How dangerous is a heart murmur? it all depends on the cause behind the murmur. According to the American Heart Association, most heart murmurs in adults are caused by defective heart valves, while those in children are commonly the result of congenital heart defects. However, a heart murmur can also be caused by pregnancy, anemia and several other conditions. Other murmurs, known as innocent murmurs, are perfectly normal in certain individuals and represent no risk to the patient.
Heart murmurs which are not innocent murmurs are known as abnormal heart murmurs. According to the National Heart, Lung and Blood Institute, heart valve problems can be grouped into three types: regurgitation, stenosis, and atresia. Regurgitation occurs when the valve does not close tightly, allowing blood to leak backwards instead of going only forwards. If the flaps of a valve become stiff, thick or fused together, the valve can no longer open completely and the blood flow through this valve will be decreased; this condition is stenosis. Atresia involves a valve without an opening through which blood can pass.
Some people are born with heart valve problems while other people develop them later in life. Congenital heart valve problems are the result of improper valve formation prior to birth. Acquired heart valve conditions are the result of disease. When a heart murmur is identified, the physician will determine whether it is an innocent murmur or an abnormal murmur caused by a heart valve condition. Determining this provides the doctor with insight in to how dangerous the heart murmur is to the patient and provides direction for proper treatment.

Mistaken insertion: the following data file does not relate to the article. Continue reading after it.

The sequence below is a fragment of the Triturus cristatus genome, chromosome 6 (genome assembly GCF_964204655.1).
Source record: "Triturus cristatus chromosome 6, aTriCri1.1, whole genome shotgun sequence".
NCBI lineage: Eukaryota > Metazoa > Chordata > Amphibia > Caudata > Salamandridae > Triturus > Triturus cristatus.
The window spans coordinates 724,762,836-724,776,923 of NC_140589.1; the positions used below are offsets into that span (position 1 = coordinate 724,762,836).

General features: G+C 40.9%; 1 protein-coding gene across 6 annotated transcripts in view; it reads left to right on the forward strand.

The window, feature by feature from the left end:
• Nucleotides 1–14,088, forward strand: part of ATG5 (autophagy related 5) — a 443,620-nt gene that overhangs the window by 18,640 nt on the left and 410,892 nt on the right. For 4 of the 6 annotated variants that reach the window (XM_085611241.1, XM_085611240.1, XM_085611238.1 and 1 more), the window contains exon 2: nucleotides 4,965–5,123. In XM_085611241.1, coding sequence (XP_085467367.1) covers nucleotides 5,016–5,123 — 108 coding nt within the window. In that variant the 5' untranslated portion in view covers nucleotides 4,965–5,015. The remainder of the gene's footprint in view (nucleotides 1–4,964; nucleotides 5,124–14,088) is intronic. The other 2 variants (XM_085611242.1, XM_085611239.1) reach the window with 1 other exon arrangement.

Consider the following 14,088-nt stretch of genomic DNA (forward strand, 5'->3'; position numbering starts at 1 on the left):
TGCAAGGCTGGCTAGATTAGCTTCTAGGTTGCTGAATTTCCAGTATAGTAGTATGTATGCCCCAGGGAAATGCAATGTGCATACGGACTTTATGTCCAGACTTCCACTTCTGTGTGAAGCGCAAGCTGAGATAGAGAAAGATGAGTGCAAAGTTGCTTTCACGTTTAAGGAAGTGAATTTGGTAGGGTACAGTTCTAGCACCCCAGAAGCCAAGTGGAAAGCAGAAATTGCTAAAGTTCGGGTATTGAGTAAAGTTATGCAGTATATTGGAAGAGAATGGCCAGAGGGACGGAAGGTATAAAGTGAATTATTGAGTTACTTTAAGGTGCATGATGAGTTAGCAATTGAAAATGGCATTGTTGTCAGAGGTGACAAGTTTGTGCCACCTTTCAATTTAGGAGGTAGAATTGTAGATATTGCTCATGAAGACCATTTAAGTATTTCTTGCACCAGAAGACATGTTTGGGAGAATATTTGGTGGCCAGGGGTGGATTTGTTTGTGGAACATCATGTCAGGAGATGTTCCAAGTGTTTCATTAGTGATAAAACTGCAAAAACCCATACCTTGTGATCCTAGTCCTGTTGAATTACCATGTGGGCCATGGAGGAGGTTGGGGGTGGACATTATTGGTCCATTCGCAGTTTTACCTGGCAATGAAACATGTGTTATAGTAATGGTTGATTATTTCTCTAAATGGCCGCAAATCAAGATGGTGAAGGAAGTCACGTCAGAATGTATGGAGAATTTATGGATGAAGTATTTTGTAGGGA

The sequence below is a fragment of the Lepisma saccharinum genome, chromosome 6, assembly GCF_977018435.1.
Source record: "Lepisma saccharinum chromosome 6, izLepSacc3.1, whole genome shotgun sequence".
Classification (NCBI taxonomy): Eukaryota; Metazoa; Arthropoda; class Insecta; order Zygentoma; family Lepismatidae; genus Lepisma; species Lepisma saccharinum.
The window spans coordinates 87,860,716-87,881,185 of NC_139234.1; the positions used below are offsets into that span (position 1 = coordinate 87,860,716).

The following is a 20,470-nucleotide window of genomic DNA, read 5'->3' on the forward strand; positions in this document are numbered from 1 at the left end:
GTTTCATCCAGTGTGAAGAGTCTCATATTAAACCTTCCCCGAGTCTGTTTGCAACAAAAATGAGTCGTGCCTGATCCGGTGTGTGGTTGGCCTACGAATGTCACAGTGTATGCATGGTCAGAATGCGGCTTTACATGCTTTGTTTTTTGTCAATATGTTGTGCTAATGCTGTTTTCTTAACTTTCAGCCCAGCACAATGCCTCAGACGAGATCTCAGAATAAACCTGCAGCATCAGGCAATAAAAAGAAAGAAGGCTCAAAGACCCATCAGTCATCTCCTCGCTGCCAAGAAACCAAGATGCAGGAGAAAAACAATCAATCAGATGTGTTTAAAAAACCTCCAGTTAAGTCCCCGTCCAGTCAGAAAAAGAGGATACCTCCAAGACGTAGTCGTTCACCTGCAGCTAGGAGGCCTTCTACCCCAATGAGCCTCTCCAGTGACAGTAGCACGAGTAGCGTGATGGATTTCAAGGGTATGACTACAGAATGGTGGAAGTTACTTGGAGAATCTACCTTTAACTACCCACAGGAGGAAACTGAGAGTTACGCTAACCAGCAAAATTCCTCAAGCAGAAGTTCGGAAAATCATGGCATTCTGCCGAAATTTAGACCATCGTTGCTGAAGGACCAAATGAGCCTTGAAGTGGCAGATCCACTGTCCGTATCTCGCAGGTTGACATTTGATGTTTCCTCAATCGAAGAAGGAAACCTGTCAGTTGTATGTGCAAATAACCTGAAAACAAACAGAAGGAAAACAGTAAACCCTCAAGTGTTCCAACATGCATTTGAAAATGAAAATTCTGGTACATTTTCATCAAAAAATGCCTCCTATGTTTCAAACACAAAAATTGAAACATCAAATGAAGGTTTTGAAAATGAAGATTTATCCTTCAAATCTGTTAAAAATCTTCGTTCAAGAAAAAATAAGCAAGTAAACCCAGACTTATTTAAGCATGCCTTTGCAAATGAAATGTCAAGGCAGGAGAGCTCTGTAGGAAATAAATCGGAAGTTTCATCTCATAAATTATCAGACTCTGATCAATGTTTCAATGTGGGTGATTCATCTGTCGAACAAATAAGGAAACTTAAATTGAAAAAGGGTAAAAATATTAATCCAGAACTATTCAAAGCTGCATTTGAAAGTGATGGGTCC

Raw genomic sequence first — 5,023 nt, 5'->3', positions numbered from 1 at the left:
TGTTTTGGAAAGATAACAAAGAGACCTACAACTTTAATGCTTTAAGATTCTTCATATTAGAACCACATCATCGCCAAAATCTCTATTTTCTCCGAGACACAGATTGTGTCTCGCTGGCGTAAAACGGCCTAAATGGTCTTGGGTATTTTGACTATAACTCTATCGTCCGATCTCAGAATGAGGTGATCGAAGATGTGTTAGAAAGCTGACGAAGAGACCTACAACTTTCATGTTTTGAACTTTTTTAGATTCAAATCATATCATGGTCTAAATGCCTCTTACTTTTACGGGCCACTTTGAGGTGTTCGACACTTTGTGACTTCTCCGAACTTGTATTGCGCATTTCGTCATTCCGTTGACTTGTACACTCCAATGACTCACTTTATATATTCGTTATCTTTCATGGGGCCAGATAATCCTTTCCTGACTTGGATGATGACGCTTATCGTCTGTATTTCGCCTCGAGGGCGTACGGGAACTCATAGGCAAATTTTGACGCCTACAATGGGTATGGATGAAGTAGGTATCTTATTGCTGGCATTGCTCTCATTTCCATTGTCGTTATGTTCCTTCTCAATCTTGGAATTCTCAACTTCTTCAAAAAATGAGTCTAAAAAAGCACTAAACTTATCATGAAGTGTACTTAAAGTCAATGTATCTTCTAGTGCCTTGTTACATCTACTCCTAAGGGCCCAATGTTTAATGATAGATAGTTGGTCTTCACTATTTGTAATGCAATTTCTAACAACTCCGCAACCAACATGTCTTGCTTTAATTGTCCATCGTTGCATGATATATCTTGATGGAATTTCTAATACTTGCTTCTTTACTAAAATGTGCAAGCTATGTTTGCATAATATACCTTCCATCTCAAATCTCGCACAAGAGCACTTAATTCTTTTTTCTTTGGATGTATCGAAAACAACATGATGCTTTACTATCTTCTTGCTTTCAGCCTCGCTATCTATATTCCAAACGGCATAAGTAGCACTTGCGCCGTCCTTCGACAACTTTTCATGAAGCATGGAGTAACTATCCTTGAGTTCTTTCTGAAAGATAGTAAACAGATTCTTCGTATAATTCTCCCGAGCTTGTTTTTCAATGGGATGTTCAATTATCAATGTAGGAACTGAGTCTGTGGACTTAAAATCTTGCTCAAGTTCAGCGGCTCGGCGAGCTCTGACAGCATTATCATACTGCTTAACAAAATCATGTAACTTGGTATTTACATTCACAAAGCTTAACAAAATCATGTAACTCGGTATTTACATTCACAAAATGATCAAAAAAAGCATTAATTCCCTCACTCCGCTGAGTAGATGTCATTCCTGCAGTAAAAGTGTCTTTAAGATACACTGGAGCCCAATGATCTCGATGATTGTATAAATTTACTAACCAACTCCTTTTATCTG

Innocent heart murmurs can develop and disappear and cause no harm. Abnormal heart murmurs may cause no symptoms or severe ones. These symptoms remain the same in some patients, while in others they worsen with time. Heart valve conditions causing heart murmurs can be dangerous, as they may result in heart failure, cardiac arrest, stroke and blood clots, according to the National Heart, Lung and Blood Institute.
Certain treatments may lessen how dangerous a heart murmur is to a patient. Lifestyle changes may be critical in some patients who have not formerly taken good care of their bodies. Medications may also be used to lower the risk of complications due to heart murmurs caused by heart valve disease. Depending on your individual case, surgery may be needed to repair the heart valve, though this is usually considered a last measure and not the first line of treatment for heart murmurs.
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